D-backs Winter Meetings notes: Greinke, Drury come up in rumors
Dec 13, 2017, 10:14 AM | Updated: 12:21 pm
(AP Photo/Rick Scuteri)
Arizona Diamondbacks general manager Mike Hazen on Tuesday discussed keeping an open mind about remaining competitive for 2018 without mortgaging the future.
It didn’t take long for the most extreme option regarding the latter to come up.
Multiple reports out of Texas indicated the Rangers inquired about trading for D-backs ace Zack Greinke. While those were true to some degree, according to USA Today reporter Bob Nightengale, it’s more accurate that the Rangers asked about the entire Arizona starting staff.
“The Rangers inquired about everybody, including Greinke,” Nightengale said Wednesday while visiting Doug & Wolf on 98.7 FM Arizona’s Sports Station. “They wanted the Diamondbacks to eat some of that salary and also they wouldn’t get any prospects back in return.”
According to Nightengale and Jeff Wilson of the Fort Worth Star-Telegram, the D-backs were asked to take back outfielder Shin-Soo Choo’s $63 million owed over the next three years.
In short, the Rangers and D-backs aren’t on the same wavelength.
“That’s not happening,” Nightengale said. “I think (the Rangers) probably pivot or try to get another Diamondback starter, whether it’s Patrick Corbin or someone else. They’re trying to get Greinke as a freebie.
“(The D-backs) at least confirmed it, but they weren’t the team spreading that rumor,” the reporter added. “That came out of Texas.”
Greinke’s $126.5 million over four years remaining on his contract, however, will remain a talking point around MLB circles.
Sources: Talk between #Rangers and #DBacks on Greinke is real but complex on several fronts. Other clubs also inquiring on Greinke. AZ would need to have another SP in place if it moves Greinke (or Corbin). Question of whether #DBacks would take Choo, play him in LF vs. RHPs.
— Ken Rosenthal (@Ken_Rosenthal) December 13, 2017
FanRag Sports’ Jon Heyman adds that the possibility of Arizona unloading Greinke is likely linked to its pursuit of slugger J.D. Martinez — the team will meet with him Wednesday, the reporter added. But those around the league don’t believe the D-backs have a realistic chance at moving Greinke’s deal without eating part of the contract.
Martinez, meanwhile, arrived in Florida for the Winter Meetings and will sit down with Arizona and the Boston Red Sox, according to ESPN’s Scott Lauber.
YANKEES INTERESTED IN DRURY
Dbacks are garnering a lot of interest in Brandon Drury – several teams interested.
— John Gambadoro (@Gambo987) December 13, 2017
Again, the rumors of other teams’ interest in a Diamondback player stems from Arizona’s stockpile at the position.
Drury won the starting job at second base but later platooned with veteran Daniel Descalso. The Yankees, according to Sherman, could play him at second or his more natural third base position after losing Starlin Castro and Chase Headley.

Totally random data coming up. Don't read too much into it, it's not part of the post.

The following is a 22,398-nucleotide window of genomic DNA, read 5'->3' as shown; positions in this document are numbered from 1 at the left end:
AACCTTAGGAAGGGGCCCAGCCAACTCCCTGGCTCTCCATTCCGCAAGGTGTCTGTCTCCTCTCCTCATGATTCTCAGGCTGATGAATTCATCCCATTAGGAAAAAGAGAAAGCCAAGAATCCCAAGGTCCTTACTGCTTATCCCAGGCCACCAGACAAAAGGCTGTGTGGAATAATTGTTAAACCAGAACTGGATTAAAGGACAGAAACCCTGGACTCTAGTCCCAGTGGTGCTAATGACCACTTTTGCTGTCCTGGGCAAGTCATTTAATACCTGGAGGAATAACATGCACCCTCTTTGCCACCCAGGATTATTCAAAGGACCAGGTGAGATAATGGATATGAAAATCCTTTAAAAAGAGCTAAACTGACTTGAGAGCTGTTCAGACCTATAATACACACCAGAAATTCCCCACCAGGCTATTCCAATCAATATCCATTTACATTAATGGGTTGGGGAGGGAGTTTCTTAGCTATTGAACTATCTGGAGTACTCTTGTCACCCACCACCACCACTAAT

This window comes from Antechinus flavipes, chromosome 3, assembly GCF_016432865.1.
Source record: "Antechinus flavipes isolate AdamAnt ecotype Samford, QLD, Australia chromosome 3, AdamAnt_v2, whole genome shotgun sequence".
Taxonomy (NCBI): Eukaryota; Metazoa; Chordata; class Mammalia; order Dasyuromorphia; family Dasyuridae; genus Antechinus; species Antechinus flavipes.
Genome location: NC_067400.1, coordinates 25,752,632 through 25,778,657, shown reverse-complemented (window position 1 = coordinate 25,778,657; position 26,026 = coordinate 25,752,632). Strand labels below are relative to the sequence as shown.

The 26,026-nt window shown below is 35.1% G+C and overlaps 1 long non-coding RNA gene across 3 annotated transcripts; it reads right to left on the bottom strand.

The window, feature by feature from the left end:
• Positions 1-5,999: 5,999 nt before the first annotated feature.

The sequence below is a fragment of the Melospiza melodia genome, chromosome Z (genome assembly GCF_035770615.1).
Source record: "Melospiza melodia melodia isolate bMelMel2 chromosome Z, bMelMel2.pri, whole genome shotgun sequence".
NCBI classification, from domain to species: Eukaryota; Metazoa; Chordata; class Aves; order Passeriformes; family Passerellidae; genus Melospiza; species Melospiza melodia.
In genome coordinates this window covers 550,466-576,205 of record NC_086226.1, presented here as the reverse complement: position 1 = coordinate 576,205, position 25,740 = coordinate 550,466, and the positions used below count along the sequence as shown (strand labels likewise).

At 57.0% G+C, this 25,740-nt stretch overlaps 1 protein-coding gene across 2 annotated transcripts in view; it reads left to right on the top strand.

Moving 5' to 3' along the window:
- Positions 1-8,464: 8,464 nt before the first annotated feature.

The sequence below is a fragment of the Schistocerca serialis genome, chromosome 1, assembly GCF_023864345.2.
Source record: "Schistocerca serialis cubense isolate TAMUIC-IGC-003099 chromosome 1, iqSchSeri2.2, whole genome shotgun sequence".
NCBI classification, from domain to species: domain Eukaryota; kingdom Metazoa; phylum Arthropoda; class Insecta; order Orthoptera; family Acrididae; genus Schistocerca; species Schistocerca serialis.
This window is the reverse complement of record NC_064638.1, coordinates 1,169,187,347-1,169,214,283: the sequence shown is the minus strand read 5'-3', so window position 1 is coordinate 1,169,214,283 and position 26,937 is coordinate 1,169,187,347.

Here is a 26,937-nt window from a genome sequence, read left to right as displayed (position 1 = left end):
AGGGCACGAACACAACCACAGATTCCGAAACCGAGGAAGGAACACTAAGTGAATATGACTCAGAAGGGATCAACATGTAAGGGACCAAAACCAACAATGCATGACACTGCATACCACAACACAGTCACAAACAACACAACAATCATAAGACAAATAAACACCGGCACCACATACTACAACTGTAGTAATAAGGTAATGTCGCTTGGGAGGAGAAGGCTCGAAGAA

The 25-year-old Drury hit .267 with 13 home runs and 63 RBI in 2017.
LOVULLO REFLECTS ON FIRST YEAR
Diamondbacks manager Torey Lovullo spoke at the Winter Meetings on Wednesday morning and addressed J.D. Martinez’s play in his half-season in Arizona and gave a self-review of his first year of manager.
Here are a few selections from his meeting with reporters.
On signing a player in his 30s like Martinez: “It’s a very slippery slope. You have to be very careful about signing guys to a contract that might be a couple years too long. Passing on somebody might be the best move.
“You have to look at the body and the mind and the soul. Given his age, he’s going to play several more years. I know he’s a very healthy, strong body. That’s information I get to see inside of the clubhouse.”
On reflecting over his first year as MLB manager: “Through experience you try not to walk down that road again. I’m not going to say it’s going to be a perfect science this next year, but I learned how to let things go and not let it bother me and fester and continue on to the next day. There were some situations where I was really disappointed in some of the decisions I made — that are all well-documented I’m sure — I just learned that that’s part of the game and I got to turn the page as quickly as possible because the team will need me the next day.”
On motivating the D-backs: “At times, I felt like I was a broken record early on, but we were trying to change a culture. We were trying to establish what it meant to be an Arizona Diamondback. We had to earn some respect in the National League, which I think we did. That was my early message, and I didn’t come off of that because that’s what I believed what would take to be successful.”
On how the team will approach the potential loss of J.D. Martinez: “I want us all to remember for the first half of the year and beyond, we were a real good team. I’m hoping because of what those guys tasted, touched, felt, they will understand what it takes to fill in those gaps.”